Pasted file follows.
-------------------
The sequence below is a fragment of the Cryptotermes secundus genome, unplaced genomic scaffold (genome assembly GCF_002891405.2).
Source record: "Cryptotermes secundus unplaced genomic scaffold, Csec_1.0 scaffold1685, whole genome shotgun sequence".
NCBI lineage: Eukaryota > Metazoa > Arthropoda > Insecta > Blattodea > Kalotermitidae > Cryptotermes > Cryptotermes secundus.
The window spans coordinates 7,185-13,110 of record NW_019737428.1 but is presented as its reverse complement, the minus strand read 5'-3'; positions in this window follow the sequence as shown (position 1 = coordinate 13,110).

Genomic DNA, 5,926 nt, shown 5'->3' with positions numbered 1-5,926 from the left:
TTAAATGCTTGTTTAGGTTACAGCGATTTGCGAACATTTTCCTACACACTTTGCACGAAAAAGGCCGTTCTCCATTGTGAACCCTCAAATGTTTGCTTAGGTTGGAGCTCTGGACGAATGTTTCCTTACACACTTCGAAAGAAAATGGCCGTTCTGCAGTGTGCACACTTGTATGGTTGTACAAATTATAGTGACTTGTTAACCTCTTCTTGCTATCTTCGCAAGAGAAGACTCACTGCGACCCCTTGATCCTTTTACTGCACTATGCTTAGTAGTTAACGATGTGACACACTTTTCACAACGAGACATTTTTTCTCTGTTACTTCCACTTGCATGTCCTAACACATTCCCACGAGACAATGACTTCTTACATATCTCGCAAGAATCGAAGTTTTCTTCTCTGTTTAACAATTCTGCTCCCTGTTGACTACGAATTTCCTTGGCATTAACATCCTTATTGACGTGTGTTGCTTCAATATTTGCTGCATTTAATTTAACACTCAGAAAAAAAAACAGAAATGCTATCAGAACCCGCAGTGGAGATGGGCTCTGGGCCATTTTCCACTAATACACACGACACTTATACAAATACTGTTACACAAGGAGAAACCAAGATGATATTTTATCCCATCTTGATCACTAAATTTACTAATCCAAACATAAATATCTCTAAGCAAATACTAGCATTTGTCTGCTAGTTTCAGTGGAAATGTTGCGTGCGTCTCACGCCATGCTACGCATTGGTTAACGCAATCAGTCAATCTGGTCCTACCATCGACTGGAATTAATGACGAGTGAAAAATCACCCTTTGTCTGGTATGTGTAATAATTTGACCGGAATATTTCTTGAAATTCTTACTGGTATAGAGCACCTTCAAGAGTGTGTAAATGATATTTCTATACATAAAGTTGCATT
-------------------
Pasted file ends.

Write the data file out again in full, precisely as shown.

The sequence below is a fragment of the Cryptotermes secundus genome, unplaced genomic scaffold (genome assembly GCF_002891405.2).
Source record: "Cryptotermes secundus unplaced genomic scaffold, Csec_1.0 scaffold1685, whole genome shotgun sequence".
NCBI lineage: Eukaryota > Metazoa > Arthropoda > Insecta > Blattodea > Kalotermitidae > Cryptotermes > Cryptotermes secundus.
The window spans coordinates 7,185-13,110 of record NW_019737428.1 but is presented as its reverse complement, the minus strand read 5'-3'; positions in this window follow the sequence as shown (position 1 = coordinate 13,110).

Genomic DNA, 5,926 nt, shown 5'->3' with positions numbered 1-5,926 from the left:
TTAAATGCTTGTTTAGGTTACAGCGATTTGCGAACATTTTCCTACACACTTTGCACGAAAAAGGCCGTTCTCCATTGTGAACCCTCAAATGTTTGCTTAGGTTGGAGCTCTGGACGAATGTTTCCTTACACACTTCGAAAGAAAATGGCCGTTCTGCAGTGTGCACACTTGTATGGTTGTACAAATTATAGTGACTTGTTAACCTCTTCTTGCTATCTTCGCAAGAGAAGACTCACTGCGACCCCTTGATCCTTTTACTGCACTATGCTTAGTAGTTAACGATGTGACACACTTTTCACAACGAGACATTTTTTCTCTGTTACTTCCACTTGCATGTCCTAACACATTCCCACGAGACAATGACTTCTTACATATCTCGCAAGAATCGAAGTTTTCTTCTCTGTTTAACAATTCTGCTCCCTGTTGACTACGAATTTCCTTGGCATTAACATCCTTATTGACGTGTGTTGCTTCAATATTTGCTGCATTTAATTTAACACTCAGAAAAAAAAACAGAAATGCTATCAGAACCCGCAGTGGAGATGGGCTCTGGGCCATTTTCCACTAATACACACGACACTTATACAAATACTGTTACACAAGGAGAAACCAAGATGATATTTTATCCCATCTTGATCACTAAATTTACTAATCCAAACATAAATATCTCTAAGCAAATACTAGCATTTGTCTGCTAGTTTCAGTGGAAATGTTGCGTGCGTCTCACGCCATGCTACGCATTGGTTAACGCAATCAGTCAATCTGGTCCTACCATCGACTGGAATTAATGACGAGTGAAAAATCACCCTTTGTCTGGTATGTGTAATAATTTGACCGGAATATTTCTTGAAATTCTTACTGGTATAGAGCACCTTCAAGAGTGTGTAAATGATATTTCTATACATAAAGTTGCATT